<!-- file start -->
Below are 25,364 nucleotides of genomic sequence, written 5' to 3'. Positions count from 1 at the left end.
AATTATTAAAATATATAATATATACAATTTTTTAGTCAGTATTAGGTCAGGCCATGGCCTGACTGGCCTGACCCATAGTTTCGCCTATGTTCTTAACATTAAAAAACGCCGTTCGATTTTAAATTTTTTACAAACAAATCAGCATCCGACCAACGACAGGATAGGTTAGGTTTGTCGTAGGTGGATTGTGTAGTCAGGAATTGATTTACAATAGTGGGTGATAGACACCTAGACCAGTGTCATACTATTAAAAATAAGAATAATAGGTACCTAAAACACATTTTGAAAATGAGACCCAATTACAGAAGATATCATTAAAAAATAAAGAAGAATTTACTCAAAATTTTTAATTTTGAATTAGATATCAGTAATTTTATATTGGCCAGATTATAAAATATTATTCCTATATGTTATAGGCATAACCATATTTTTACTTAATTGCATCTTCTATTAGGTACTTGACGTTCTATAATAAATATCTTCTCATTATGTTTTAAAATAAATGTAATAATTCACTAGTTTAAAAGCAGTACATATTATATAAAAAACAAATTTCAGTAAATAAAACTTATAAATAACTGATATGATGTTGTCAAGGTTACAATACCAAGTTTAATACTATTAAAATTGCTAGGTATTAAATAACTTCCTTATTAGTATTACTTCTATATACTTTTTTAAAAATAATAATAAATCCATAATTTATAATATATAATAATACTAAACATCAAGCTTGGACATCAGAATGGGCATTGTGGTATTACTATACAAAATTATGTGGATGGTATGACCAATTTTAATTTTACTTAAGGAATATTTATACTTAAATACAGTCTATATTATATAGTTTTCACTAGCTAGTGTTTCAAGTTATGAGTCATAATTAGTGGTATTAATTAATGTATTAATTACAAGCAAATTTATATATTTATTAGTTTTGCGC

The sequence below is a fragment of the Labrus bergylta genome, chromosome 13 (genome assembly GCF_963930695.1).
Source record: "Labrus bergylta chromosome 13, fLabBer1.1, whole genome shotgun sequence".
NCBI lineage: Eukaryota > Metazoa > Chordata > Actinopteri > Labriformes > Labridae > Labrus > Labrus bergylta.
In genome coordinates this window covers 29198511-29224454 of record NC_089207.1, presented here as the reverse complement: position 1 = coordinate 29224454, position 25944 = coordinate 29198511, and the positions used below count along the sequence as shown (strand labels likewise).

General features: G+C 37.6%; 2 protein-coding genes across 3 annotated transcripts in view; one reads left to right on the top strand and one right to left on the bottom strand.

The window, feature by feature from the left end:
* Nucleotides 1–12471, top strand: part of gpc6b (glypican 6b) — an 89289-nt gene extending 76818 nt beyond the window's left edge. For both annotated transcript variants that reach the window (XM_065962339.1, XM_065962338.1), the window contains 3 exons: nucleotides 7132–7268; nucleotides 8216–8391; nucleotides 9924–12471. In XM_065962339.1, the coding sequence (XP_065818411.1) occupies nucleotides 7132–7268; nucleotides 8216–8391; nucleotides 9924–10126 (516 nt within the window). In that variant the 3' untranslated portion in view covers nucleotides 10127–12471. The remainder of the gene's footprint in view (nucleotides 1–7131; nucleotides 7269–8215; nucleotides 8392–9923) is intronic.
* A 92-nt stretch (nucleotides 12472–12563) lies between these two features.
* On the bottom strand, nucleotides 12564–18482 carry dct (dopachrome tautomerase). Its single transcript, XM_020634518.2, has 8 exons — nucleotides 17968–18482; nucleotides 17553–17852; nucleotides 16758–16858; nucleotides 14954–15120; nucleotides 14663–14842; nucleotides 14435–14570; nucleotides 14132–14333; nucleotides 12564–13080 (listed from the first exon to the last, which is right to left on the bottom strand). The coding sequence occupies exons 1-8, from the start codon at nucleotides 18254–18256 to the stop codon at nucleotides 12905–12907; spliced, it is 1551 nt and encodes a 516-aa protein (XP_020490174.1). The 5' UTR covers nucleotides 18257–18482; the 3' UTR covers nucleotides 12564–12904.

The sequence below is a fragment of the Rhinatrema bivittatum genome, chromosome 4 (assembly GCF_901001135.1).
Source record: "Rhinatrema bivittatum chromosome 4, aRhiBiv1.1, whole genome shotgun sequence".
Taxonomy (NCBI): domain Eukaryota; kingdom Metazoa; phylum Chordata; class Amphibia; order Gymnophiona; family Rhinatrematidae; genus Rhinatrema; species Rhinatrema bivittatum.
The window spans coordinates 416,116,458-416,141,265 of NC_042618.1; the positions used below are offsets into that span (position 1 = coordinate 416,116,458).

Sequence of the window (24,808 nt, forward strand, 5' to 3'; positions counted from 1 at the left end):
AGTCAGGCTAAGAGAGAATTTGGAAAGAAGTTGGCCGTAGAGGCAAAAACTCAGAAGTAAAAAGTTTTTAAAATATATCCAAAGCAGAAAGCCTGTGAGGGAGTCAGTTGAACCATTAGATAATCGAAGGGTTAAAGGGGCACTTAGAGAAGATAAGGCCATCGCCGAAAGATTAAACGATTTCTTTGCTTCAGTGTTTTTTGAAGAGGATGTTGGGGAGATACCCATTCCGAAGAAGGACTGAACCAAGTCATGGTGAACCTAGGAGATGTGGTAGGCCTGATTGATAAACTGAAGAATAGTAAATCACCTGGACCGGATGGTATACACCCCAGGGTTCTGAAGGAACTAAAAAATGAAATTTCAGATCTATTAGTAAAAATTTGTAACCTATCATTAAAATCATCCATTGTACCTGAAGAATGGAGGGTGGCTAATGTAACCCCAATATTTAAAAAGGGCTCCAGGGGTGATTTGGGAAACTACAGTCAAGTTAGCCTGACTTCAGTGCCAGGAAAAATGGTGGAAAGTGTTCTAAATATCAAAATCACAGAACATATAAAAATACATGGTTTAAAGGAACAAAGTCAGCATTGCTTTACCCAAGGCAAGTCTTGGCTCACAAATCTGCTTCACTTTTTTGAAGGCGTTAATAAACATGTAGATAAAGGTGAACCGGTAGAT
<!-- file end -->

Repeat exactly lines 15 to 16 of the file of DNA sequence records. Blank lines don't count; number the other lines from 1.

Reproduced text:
The window spans coordinates 416,116,458-416,141,265 of NC_042618.1; the positions used below are offsets into that span (position 1 = coordinate 416,116,458).

Sequence of the window (24,808 nt, forward strand, 5' to 3'; positions counted from 1 at the left end):